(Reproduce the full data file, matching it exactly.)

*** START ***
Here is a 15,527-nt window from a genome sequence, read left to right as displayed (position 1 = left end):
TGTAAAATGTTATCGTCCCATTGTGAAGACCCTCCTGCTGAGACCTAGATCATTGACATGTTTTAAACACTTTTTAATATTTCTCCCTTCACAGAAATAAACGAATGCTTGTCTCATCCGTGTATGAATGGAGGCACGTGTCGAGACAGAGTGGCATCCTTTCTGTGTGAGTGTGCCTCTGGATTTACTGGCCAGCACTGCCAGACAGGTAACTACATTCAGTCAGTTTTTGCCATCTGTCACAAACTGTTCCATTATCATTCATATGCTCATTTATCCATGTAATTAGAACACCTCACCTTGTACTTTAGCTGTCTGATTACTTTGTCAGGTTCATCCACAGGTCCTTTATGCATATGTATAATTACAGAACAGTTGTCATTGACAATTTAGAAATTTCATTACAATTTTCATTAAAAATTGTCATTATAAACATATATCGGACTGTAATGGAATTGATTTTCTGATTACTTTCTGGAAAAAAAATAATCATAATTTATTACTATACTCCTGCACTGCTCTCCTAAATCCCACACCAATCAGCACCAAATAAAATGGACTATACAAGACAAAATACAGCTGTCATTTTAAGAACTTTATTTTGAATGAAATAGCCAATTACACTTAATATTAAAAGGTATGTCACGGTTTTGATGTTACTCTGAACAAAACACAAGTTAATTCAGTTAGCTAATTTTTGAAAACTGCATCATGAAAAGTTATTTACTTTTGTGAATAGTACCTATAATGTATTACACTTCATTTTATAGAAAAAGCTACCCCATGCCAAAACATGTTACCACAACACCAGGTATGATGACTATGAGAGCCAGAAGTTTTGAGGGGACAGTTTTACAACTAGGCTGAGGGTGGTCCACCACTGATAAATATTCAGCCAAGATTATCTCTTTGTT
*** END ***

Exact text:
Here is a 15,527-nt window from a genome sequence, read left to right as displayed (position 1 = left end):
TGTAAAATGTTATCGTCCCATTGTGAAGACCCTCCTGCTGAGACCTAGATCATTGACATGTTTTAAACACTTTTTAATATTTCTCCCTTCACAGAAATAAACGAATGCTTGTCTCATCCGTGTATGAATGGAGGCACGTGTCGAGACAGAGTGGCATCCTTTCTGTGTGAGTGTGCCTCTGGATTTACTGGCCAGCACTGCCAGACAGGTAACTACATTCAGTCAGTTTTTGCCATCTGTCACAAACTGTTCCATTATCATTCATATGCTCATTTATCCATGTAATTAGAACACCTCACCTTGTACTTTAGCTGTCTGATTACTTTGTCAGGTTCATCCACAGGTCCTTTATGCATATGTATAATTACAGAACAGTTGTCATTGACAATTTAGAAATTTCATTACAATTTTCATTAAAAATTGTCATTATAAACATATATCGGACTGTAATGGAATTGATTTTCTGATTACTTTCTGGAAAAAAAATAATCATAATTTATTACTATACTCCTGCACTGCTCTCCTAAATCCCACACCAATCAGCACCAAATAAAATGGACTATACAAGACAAAATACAGCTGTCATTTTAAGAACTTTATTTTGAATGAAATAGCCAATTACACTTAATATTAAAAGGTATGTCACGGTTTTGATGTTACTCTGAACAAAACACAAGTTAATTCAGTTAGCTAATTTTTGAAAACTGCATCATGAAAAGTTATTTACTTTTGTGAATAGTACCTATAATGTATTACACTTCATTTTATAGAAAAAGCTACCCCATGCCAAAACATGTTACCACAACACCAGGTATGATGACTATGAGAGCCAGAAGTTTTGAGGGGACAGTTTTACAACTAGGCTGAGGGTGGTCCACCACTGATAAATATTCAGCCAAGATTATCTCTTTGTT